Hey, babe, I'm in a bad mood.
Been knocked around a bit too much lately.
Had my share of beat-downs.
I mean, really. Who the hell would think it was sensible to put curbings in
a bike path? Do they think we ride
ATVs to work? Some silly-billy is going to get his head stove in on those
sorts of cost shavings. Good thing I only fucked up one arm.
Last thing I wanna hear when I arrive at work is news that I've got a whole
new project to get done by tomorrow or so. Been taking a vacation from real
life for long enough with this sort of stuff, know what I mean?
So I head to my cubicle, and the person a couple cells down is havin' some
raucous conversation 'bout whatever. Sounds like fun, though. Which I ain't
And music reviewers, as Cyndi Lauper should've put it, can use some fun. Or
at least some freakin' P and Q, at least of the sort you can't get at the
ol' apartment complex homestead 'cause the neighbors are going at it like
cats and dogs and the cats are going at it like cats do on moonlit nights
and the dogs are howling accompaniment and the guy next door decides to
drown it all out by blowing his psychotherapy tapes at stadium volume.
So if you can't get a moment's peace, what are you gonna do? Play some
trip-hop dancebeat stuff that makes you wanna gaze at your shoes and
shuffle around or wave your hands in the air like you're drowning in smoke?
At the office, man, people have been fired for less. And don't mention
whale songs to me. Don't even think about mentioning it. I can read your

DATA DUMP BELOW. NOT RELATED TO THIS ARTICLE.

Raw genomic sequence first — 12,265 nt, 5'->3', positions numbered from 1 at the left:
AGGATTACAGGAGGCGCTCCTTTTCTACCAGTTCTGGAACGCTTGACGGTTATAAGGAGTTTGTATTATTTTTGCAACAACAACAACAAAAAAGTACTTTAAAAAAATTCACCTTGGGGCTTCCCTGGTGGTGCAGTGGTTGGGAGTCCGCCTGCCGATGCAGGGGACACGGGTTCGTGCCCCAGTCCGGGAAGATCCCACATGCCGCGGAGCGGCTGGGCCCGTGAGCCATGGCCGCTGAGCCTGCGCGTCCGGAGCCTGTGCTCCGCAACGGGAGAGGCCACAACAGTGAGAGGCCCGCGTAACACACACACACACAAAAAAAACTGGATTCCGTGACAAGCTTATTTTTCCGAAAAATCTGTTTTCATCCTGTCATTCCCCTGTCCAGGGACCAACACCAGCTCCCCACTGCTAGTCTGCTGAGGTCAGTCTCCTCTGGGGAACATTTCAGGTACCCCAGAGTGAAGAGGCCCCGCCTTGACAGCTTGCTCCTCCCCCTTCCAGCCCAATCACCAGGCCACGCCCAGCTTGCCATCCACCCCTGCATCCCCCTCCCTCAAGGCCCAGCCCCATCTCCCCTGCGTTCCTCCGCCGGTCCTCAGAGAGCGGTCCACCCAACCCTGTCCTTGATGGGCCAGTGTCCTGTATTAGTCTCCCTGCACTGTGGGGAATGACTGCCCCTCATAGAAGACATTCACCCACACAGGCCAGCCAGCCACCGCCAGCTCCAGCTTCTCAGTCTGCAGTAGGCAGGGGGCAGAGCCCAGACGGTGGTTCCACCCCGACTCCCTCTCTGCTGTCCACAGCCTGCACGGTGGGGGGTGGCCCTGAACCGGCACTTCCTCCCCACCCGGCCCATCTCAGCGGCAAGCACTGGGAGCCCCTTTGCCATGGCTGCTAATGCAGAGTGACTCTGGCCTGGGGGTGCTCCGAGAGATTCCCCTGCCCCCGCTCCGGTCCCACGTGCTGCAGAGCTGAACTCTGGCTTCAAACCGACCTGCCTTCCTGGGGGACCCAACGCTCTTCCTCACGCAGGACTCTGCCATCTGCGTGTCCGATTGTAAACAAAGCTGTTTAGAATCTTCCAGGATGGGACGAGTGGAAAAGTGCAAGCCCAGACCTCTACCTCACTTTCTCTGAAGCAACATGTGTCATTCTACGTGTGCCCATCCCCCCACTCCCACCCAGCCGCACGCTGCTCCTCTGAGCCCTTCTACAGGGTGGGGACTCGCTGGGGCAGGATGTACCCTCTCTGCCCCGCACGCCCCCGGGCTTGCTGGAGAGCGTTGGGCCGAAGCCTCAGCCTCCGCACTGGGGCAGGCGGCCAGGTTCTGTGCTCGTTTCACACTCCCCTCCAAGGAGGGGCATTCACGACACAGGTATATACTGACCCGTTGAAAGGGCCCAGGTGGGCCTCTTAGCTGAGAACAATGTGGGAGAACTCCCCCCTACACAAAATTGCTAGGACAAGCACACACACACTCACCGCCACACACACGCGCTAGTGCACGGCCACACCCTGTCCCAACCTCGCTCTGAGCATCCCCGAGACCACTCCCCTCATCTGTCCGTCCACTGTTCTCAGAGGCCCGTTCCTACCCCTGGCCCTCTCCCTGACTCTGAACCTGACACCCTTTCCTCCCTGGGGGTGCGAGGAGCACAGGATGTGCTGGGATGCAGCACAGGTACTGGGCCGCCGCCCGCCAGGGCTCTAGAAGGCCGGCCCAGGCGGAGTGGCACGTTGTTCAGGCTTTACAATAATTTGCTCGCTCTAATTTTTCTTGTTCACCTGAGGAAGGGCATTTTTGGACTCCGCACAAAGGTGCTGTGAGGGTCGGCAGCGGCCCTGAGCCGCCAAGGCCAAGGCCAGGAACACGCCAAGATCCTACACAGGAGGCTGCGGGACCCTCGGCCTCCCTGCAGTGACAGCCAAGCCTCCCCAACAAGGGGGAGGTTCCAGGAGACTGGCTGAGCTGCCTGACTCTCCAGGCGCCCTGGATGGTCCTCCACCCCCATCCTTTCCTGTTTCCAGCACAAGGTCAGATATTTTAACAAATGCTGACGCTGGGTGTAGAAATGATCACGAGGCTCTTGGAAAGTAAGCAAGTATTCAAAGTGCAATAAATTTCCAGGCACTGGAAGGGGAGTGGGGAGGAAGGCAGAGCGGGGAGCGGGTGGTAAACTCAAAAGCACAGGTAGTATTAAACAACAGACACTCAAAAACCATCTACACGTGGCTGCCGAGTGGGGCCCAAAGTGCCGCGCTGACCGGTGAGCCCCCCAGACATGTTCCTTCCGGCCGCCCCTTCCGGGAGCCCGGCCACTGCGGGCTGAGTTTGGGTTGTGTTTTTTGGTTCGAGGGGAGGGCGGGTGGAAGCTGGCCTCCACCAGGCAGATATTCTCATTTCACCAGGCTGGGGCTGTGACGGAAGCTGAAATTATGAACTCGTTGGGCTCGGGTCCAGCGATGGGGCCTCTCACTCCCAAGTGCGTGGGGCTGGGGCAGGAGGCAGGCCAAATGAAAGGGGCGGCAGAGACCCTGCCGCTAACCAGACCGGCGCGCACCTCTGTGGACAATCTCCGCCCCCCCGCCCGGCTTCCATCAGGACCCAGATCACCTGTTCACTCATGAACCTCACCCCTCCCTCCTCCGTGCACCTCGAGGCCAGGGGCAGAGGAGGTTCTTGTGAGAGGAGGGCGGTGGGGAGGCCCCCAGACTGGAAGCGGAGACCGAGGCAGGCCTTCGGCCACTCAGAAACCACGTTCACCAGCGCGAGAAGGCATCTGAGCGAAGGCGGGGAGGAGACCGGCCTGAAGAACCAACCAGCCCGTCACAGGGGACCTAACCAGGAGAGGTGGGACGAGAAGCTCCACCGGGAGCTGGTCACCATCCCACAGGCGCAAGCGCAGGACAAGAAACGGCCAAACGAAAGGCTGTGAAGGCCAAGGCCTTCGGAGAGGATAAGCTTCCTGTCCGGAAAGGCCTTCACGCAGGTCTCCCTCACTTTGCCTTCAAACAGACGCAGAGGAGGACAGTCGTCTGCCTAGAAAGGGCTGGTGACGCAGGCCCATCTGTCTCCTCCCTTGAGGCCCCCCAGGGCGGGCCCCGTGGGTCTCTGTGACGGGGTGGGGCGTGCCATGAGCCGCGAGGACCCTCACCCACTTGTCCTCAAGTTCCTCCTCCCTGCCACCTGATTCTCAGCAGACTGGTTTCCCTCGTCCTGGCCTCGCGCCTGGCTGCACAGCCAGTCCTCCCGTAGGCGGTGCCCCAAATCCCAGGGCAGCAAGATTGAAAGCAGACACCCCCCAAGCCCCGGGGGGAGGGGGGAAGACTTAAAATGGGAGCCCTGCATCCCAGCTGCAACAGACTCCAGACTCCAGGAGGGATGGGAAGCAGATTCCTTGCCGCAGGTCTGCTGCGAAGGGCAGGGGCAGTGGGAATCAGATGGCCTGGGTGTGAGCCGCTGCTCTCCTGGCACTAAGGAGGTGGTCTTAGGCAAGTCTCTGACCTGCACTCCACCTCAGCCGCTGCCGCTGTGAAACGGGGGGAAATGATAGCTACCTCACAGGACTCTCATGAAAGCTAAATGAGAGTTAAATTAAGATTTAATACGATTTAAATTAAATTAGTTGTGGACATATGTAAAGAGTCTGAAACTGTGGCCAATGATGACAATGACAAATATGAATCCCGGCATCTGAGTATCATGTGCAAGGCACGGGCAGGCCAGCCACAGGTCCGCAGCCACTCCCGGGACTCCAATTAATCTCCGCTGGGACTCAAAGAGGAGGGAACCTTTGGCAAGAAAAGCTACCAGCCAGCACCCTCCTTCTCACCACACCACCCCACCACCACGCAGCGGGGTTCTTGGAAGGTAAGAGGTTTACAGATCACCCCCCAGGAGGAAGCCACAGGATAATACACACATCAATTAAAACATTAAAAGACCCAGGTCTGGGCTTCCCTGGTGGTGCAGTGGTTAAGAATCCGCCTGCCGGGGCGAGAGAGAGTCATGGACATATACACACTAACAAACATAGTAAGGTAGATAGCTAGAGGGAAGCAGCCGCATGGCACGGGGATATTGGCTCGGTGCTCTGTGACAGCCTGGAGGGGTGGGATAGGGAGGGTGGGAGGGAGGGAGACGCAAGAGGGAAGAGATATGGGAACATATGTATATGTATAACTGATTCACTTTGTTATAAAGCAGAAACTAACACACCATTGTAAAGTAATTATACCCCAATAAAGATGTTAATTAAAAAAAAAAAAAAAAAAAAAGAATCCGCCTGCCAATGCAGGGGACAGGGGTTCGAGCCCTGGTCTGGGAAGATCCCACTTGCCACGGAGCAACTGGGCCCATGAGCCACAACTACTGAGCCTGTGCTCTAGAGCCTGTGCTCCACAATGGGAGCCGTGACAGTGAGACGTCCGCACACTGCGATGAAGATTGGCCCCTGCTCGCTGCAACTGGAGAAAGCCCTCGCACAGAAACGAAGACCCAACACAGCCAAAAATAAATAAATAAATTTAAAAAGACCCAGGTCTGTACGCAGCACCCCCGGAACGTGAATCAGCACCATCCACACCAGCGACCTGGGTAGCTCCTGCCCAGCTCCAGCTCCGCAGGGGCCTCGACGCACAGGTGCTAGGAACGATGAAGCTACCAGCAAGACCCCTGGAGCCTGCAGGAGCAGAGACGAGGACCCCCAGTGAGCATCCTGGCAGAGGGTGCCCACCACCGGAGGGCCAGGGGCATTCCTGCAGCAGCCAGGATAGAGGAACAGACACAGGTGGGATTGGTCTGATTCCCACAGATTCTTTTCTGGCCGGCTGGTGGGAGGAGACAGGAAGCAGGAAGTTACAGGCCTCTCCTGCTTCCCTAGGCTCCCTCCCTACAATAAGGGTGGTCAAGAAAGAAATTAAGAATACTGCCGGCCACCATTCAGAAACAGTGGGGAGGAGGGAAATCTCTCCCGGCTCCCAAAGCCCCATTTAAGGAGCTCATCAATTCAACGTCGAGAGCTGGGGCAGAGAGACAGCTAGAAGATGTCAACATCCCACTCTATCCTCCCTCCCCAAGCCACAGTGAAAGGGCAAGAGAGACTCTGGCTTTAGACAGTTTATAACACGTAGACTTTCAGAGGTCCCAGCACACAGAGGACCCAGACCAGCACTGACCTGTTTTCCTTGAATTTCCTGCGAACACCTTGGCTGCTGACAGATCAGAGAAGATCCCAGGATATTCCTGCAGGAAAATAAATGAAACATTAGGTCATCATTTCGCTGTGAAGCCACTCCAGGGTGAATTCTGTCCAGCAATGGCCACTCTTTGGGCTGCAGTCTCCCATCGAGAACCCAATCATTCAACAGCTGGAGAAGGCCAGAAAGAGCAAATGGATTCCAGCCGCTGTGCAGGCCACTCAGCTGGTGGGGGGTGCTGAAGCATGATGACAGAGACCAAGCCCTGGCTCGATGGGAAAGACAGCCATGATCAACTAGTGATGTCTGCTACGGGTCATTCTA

There's only one thing to do. Right. Spin up Mr. Portable CD Player with
"Millions Now Living Will Never Die" by Tortoise. The beauty of
echolocation and the tension of the real ocean feed right into your ears a
precisely-timed signal of unfathomable otherspace, where the worlds spin
rightly and there are no telephone calls to harsh your mellow.
Tortoise breaks ahead of the pack by not giving a freaking
flip about beats per minute. They count time the organic way -- with a real
drummer in a real room. When they bother to use percussion at all. They also
found the right middle ground between the lost-control high concept aimless
noodling of progressive rockinroll and the lost-in-white-light aimless noodling
of new-age whatever music. It's close enough to reality to engage you, far-out
enough to keep you wondering.
This stuff's oceanic in scope. Did I say that? It ranges from far away
echoey corridor sounding stuff that you might want to hear if you were
underwater to Morricone-like guitar meditations on late nights of old.
The guys in the band aren't slouches, either, picked up from some of
Chicago's finest ensembles, such as Slint and Eleventh Dream Day. When they
wander, they wander with purpose.
Using instrumentation as diverse as white-noise static, marimbas, glass
jars, guitars, tape loops and cheesy old electric organs, along with yer
usual complement of guitar, bass, and hardly any drums, Tortoise makes
music relaxing without being complacent or ingratiating. I'd feel even
better about listening to this disk over and over if I could blow it on a
REAL STEREO in a dark room and no worries. But hey. The neighbor's gonna
retaliate if I do. He should get earplugs like I've got.